Is excessive funding from the US escalating the conflict with Russia in Ukraine?

The war in Ukraine is now over 100 days old, displacing an estimated 13 million Ukrainians with no end in sight.

But the Ukrainians have so far held on to large parts of the country, largely because of weapons sent in from the West that bolstered the army to give it a fighting chance against the Russians.

While Australia has sent $200 million worth of Bushmaster weapons and vehicles, this is only a fraction of the amount of military aid committed by the United States.

According to the Center for International Policy (CIP) – a US-based group that monitors US military spending and weapons – Congress has approved $54 billion ($70 billion) in aid to Ukraine since the February 24 invasion.

“If you look at the scale, scale and speed, it’s really staggering,” CIP associate Hanna Homestead told ABC News Daily.

“When you think about comparing that to other parts of the US budget, the budget of our space agency, NASA, is only $24 billion ($35 billion).”

“We’ve only allocated $1 billion ($1.44 billion) for climate finance, which is having really big effects in countries around the world.”

The United States last week pledged an additional $1 billion ($1.44 billion) in arms and aid to Ukraine, amid an urgent plea from Kyiv for more advanced weapons.

The new package was announced after a meeting with allies at NATO headquarters in Brussels and includes a longer-range artillery commitment and for the first time anti-ship missile launchers.

Ukrainian President Volodymyr Zelenskyy hailed the pledge, saying it further strengthened the nation’s defense.


“I am grateful for this support. It is particularly important for our defense in Donbass,” he said after the announcement.

What does $70 billion worth of weapons look like?

According to CIP, $26 billion ($37 billion) of the total funding was spent on military aid alone. This includes an increase in lethal aid, which translates into helicopters, drones, high mobility artillery rocket systems, howitzers, javelins, rifles and ammunition.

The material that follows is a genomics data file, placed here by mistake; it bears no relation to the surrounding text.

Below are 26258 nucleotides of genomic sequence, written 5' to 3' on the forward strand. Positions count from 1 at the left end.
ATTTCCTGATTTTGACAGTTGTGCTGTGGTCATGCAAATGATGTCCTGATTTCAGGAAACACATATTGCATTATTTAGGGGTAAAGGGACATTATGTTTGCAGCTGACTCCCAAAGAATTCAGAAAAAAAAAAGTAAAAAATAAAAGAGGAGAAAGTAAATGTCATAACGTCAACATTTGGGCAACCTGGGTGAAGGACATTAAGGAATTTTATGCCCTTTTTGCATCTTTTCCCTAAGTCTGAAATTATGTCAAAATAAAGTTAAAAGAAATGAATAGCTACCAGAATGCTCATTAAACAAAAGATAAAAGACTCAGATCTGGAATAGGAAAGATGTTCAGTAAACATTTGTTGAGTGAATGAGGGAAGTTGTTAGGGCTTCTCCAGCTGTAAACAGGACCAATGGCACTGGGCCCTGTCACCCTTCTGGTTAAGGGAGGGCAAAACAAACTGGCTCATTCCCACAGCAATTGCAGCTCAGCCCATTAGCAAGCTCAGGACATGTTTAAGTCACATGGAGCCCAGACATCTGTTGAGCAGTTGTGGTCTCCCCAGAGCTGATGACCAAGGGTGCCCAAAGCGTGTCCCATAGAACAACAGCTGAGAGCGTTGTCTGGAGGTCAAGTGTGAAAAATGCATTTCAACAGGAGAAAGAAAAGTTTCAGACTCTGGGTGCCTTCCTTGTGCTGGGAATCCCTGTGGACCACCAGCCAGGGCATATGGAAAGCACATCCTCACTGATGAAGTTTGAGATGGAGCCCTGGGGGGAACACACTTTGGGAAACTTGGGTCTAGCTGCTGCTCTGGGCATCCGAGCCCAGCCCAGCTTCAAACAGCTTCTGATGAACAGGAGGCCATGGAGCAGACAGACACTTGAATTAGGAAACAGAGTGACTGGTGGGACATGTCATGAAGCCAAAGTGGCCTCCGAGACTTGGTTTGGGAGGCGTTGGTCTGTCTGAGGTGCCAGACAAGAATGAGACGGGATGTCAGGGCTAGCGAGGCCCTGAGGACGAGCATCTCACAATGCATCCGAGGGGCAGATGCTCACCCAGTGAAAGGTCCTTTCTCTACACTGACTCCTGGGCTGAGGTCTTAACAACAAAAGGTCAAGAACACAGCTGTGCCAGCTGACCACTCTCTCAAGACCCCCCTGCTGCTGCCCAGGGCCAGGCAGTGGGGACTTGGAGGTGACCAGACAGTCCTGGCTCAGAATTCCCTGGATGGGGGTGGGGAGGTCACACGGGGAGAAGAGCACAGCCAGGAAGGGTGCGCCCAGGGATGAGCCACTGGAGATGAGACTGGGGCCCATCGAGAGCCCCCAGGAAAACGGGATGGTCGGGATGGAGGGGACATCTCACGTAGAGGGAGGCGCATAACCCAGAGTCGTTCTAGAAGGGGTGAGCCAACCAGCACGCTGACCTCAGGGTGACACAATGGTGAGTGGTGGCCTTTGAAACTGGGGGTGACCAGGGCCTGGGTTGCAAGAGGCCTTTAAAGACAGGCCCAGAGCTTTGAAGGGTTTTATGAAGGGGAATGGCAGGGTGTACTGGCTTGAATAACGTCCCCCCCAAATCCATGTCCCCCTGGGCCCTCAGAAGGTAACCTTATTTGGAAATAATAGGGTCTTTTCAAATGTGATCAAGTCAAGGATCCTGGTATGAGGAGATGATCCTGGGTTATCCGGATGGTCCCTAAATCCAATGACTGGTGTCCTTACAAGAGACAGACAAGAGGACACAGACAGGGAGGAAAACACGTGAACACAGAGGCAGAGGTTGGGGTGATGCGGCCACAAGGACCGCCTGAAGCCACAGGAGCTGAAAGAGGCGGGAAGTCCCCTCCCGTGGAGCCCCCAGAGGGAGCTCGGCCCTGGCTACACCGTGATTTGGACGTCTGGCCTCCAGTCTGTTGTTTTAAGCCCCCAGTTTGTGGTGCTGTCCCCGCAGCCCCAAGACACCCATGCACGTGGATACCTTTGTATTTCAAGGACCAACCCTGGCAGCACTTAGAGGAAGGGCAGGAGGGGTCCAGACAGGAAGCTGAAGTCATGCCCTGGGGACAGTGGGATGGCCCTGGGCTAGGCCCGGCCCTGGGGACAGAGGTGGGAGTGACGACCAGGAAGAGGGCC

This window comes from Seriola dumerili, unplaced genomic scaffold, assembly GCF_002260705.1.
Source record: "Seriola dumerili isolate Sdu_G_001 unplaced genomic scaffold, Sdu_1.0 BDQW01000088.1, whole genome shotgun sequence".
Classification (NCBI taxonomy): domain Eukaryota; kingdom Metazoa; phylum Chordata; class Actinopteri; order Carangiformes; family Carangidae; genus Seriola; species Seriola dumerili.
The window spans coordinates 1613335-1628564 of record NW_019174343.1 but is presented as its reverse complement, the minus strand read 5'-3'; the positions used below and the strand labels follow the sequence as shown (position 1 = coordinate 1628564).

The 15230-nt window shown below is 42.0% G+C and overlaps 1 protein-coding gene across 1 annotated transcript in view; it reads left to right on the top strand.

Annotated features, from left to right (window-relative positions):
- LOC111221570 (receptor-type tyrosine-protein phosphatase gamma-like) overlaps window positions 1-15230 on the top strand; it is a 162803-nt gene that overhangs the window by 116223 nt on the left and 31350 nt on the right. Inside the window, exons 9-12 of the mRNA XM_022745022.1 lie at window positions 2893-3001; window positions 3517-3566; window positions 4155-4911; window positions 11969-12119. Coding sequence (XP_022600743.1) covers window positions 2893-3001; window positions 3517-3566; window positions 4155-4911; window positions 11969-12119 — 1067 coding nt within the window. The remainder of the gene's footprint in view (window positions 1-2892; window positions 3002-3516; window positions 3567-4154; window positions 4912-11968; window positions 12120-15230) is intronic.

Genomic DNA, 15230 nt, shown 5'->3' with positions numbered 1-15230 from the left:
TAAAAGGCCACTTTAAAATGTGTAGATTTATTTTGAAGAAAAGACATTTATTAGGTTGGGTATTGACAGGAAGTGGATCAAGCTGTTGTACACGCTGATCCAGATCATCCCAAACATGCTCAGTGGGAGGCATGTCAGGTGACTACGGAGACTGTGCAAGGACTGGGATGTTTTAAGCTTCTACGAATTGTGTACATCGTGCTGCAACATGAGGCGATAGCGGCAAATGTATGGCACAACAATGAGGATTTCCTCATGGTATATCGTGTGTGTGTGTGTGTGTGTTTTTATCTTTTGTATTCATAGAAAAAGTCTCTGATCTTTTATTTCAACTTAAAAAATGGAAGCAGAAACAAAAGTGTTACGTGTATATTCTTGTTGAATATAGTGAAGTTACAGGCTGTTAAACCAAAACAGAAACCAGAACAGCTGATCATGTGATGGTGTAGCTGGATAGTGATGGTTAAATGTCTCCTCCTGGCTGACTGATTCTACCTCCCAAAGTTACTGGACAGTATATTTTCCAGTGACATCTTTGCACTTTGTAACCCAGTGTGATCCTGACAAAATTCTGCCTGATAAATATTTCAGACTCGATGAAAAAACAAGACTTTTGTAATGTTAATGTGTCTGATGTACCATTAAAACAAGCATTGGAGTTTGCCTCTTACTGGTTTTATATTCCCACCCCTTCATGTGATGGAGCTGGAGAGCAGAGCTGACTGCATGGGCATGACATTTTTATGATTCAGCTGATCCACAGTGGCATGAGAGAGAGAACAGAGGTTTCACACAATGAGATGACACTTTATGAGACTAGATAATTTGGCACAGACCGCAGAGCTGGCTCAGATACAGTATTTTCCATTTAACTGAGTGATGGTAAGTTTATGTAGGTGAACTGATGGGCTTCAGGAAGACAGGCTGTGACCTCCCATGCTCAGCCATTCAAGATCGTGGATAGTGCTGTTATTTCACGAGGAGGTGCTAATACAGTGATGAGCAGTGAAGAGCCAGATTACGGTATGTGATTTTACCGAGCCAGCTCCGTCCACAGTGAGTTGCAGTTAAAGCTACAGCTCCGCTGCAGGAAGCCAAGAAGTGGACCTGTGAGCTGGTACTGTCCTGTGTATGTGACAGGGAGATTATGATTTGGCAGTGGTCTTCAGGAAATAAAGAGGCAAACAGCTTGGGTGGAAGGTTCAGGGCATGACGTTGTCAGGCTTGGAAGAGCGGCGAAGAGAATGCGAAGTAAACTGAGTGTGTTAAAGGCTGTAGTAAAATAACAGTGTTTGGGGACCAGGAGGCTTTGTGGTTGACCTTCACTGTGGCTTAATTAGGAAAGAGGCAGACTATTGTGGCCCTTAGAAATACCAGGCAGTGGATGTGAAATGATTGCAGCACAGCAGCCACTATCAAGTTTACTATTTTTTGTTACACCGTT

“This is certainly the largest amount of aid the United States has provided to any country, and certainly even more than the aid we sent to Afghanistan at the height of reconstruction. “said Ms Homestead.

She noted a turning point in April when the United States began transferring weapons that required training by American soldiers.

“And so that kind of commitment to send that equipment and to send that training showed an escalation in how the United States was looking at the kind of support they were going to provide to Ukraine,” she said. declared.

The US Congress has passed two bills allowing President Joe Biden to rapidly supply and lend weapons to Ukraine.

Congress in March approved an emergency funding bill for Ukraine, which included traditional foreign and military aid, while a second $40 billion ($58 billion) bill was voted down. adopted in May.

Hannah Homestead said that included $19 billion ($27 billion) for immediate military support, while $9 billion ($13 billion) was committed to replenishing US weapons stockpiles.

A white man in a suit stands to speak in the United States Senate.
Senator Rand Paul unsuccessfully tried to amend a second arms bill for Ukraine.(AP/Senate Television)

What happens to the weapons?

Sen. Rand Paul of Kentucky attempted to amend the second bill, requiring an inspector general to oversee weapons spending and deployment. He failed, with congress approving the bill without him.

“Oversight is very tricky,” Ms Homestead said.

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